For the immigrants in the rural districts of Schuylkill County who were required to be taught in English, Newlin proposed that the teachers instead concentrate on first teaching the students English – and temporarily drop the attempts to force them to read and write in a language (English) in which they had no comprehension.  Newlin’s proposal was not new, but was moving in the direction of other counties, including neighboring Berks County which had reported on the practice in the prior year.  This partially dispels the myth that somehow, immigrant children learned English without formal instruction by the schools – an assumption made today by critics of school instructional programs such as “English as a Second Language (ESL).”

In the early years, the County Superintendent’s position was an elected on as evidenced by the following brief story which appeared in the Harrisburg Patriot on 8 May 1878:

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Pottsville, Pennsylvania, 7 May 1878 – Jesse Newlin, County Superintendent, was to-day re-elected to that office for a term of three years by a large majority.  The salary was fixed at $2,000 per annum and the convention adjourned.

But in 1881, the Patriot reported the end of Newlin’s tenure as County Superintendent with the following story:

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COUNTY SUPETENDENTS [sic]

Elected Yesterday in the Various Counties of the State

POTTSVILLE, 3 May 1881 – George Weisse, of Schuylkill Haven, was to-day elected County Superintendent of Schools.  Jesse Newlin, present incumbent, who has held the position for eighteen years, was a candidate.

Following his defeat, Jesse Newlin remained in the field of education and resumed a teaching career that would last until his death in 1911.  In his obituary, it was erroneously stated that he had held the position of County Superintendent for 24 years:

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PROFESSOR NEWLIN DEAD

Special to the Inquirer

POTTSVILLE, Pennsylvania, 15 June 1911 – Prof. Jesse Newlin, for twenty-four years Superintendent of Public Instruction in Schuylkill County, died suddenly today of heart disease.  He was aged 73, and nestor of educational affairs in this part of the State.  A son, William J. Newlin, holds the chair in psychology at Amherst College, Massachusetts, and a daughter, Miss Esther Newlin, is Superintendent of Public Instruction at Los Angeles, California.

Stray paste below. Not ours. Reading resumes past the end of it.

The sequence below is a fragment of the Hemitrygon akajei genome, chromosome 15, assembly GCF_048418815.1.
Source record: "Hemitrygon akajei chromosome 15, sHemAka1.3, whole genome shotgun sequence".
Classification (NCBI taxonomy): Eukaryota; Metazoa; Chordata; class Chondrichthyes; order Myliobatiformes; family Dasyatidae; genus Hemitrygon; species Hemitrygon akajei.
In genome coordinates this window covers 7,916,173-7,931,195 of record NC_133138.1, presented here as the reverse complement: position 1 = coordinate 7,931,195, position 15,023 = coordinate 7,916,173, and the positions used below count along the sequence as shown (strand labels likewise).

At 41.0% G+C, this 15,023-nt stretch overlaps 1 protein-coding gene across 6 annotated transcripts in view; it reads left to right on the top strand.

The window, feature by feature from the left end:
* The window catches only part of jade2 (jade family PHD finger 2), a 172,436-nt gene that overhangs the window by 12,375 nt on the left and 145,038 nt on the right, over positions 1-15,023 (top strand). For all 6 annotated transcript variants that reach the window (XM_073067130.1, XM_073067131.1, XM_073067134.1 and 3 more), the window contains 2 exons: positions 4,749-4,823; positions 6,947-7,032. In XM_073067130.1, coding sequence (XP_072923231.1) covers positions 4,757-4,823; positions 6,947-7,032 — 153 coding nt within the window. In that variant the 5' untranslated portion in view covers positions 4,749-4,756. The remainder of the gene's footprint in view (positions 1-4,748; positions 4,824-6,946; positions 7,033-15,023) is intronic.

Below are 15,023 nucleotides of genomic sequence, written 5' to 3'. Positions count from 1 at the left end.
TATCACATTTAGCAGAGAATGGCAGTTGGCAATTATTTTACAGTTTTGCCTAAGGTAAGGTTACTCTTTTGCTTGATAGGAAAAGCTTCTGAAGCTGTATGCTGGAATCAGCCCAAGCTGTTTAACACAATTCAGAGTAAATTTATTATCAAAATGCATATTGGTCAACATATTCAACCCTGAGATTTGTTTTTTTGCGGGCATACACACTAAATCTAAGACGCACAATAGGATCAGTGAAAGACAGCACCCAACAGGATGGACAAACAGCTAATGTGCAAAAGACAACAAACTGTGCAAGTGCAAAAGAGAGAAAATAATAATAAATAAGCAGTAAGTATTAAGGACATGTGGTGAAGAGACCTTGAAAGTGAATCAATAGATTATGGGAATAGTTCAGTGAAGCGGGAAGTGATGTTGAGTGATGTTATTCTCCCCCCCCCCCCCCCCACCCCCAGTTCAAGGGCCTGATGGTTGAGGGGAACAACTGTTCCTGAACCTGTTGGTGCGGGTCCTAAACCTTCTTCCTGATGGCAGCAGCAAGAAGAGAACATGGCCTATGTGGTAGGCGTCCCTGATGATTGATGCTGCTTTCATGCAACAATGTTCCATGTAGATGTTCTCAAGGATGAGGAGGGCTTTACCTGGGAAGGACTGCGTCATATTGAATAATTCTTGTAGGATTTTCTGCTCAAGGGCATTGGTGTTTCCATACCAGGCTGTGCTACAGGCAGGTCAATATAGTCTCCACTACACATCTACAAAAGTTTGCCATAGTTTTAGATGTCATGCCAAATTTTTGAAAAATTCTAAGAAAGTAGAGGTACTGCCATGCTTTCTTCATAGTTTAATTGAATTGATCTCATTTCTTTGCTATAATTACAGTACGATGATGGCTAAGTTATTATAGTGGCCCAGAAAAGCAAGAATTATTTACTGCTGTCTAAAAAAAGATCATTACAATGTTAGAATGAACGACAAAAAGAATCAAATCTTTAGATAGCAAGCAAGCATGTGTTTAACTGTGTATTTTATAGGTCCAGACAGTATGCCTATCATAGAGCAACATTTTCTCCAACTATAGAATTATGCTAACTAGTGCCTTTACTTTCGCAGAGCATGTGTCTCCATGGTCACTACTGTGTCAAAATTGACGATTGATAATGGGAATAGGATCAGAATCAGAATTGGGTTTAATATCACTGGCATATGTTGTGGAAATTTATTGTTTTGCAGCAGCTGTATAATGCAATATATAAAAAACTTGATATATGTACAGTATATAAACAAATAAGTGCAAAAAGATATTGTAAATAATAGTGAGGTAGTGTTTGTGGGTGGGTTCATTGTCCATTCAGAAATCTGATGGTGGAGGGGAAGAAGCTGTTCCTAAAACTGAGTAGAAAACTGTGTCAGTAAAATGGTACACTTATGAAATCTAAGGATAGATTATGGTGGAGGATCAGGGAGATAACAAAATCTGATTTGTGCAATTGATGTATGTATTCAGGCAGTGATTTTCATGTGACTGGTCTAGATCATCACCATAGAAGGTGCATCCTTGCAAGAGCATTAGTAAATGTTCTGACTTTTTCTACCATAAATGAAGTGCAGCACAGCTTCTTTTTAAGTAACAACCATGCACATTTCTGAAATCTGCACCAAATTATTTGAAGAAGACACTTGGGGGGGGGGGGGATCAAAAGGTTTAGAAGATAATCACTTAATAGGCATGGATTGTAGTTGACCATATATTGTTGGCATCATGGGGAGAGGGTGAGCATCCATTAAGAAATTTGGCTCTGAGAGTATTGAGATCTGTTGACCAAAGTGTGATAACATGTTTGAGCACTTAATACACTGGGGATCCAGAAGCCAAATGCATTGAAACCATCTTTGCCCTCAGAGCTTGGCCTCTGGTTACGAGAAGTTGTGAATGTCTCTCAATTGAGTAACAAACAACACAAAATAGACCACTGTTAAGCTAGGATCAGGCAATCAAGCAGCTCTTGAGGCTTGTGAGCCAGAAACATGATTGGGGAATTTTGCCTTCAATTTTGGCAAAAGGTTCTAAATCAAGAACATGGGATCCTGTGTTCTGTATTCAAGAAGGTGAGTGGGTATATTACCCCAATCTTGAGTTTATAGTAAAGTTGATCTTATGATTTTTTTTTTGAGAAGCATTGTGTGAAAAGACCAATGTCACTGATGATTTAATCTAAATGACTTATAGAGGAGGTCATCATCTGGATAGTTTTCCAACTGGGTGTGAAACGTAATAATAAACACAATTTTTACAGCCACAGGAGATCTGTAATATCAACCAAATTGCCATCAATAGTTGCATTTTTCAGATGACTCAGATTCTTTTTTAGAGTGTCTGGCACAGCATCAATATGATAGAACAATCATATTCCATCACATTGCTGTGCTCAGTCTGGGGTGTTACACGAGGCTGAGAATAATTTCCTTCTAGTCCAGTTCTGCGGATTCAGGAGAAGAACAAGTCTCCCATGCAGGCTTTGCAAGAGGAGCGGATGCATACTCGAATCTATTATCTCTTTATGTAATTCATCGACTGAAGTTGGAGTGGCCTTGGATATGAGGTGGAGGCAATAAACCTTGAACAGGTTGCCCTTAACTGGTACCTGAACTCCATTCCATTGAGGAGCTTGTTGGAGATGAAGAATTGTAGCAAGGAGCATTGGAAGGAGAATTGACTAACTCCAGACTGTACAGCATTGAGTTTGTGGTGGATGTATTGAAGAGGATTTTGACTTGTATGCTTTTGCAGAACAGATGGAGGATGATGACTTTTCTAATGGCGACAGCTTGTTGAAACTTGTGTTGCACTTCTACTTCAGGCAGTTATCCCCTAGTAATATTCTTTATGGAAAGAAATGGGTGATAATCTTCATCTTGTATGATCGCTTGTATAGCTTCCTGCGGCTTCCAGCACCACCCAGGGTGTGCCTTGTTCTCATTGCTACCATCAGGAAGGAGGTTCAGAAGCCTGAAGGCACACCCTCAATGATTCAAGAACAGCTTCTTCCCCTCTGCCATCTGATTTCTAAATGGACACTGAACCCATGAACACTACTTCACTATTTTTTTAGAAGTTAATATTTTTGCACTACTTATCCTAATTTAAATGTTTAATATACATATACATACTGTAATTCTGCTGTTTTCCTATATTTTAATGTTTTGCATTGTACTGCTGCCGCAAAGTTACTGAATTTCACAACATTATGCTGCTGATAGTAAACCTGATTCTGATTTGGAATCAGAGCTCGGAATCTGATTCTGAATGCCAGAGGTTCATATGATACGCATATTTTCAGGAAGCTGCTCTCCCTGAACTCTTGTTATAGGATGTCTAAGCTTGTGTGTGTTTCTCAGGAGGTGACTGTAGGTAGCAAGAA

Not mentioned in the obituary were two facts that have importance to the Civil War Research Project.  The first is that in 1860, Jesse Newlin is found in the 1860 Census for Tremont, Schuylkill County, and the second is that he had Civil War service.  In the Emergency Force of 1862, Jesse Newlin served in the 4th Pennsylvania Infantry, Company F, as a Corporal, from 11 September 1862 to his discharge at the end of the emergency on 25 September 1862.  Because of his residence in Tremont and Civil War service, he qualifies for inclusion in the list of Civil War Veterans and will be added in the next update.

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Newlin’s Veterans’ File Card from the Pennsylvania Archives states that he was 24 years old at the time of his enrollment, that he stood 5′ 7″ tall, had light hair, a light complexion, and light-colored eyes.  His residence at the time was Port Carbon, Schuylkill County, and his occupation was school teacher.

After his enrollment and service, when required to register for the draft in 1863, he did so twice – both times stating his occupation as teacher – and indicating he was, at the time, a single, white male.

It is not known at this time why Jesse Newlin was defeated for re-election in 1881, but what is noteworthy about his career after his superintendency must be mentioned: he resumed his teaching career and remained as a teacher in the Pottsville schools almost to the time of his death – and surely inspired two of his children to pursue careers in public education as well!

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The portrait of Jesse Newlin is from the 1954 directory of the Schuylkill County Schools.  News clippings are from the on-line resources of the Free Library of Philadelphia.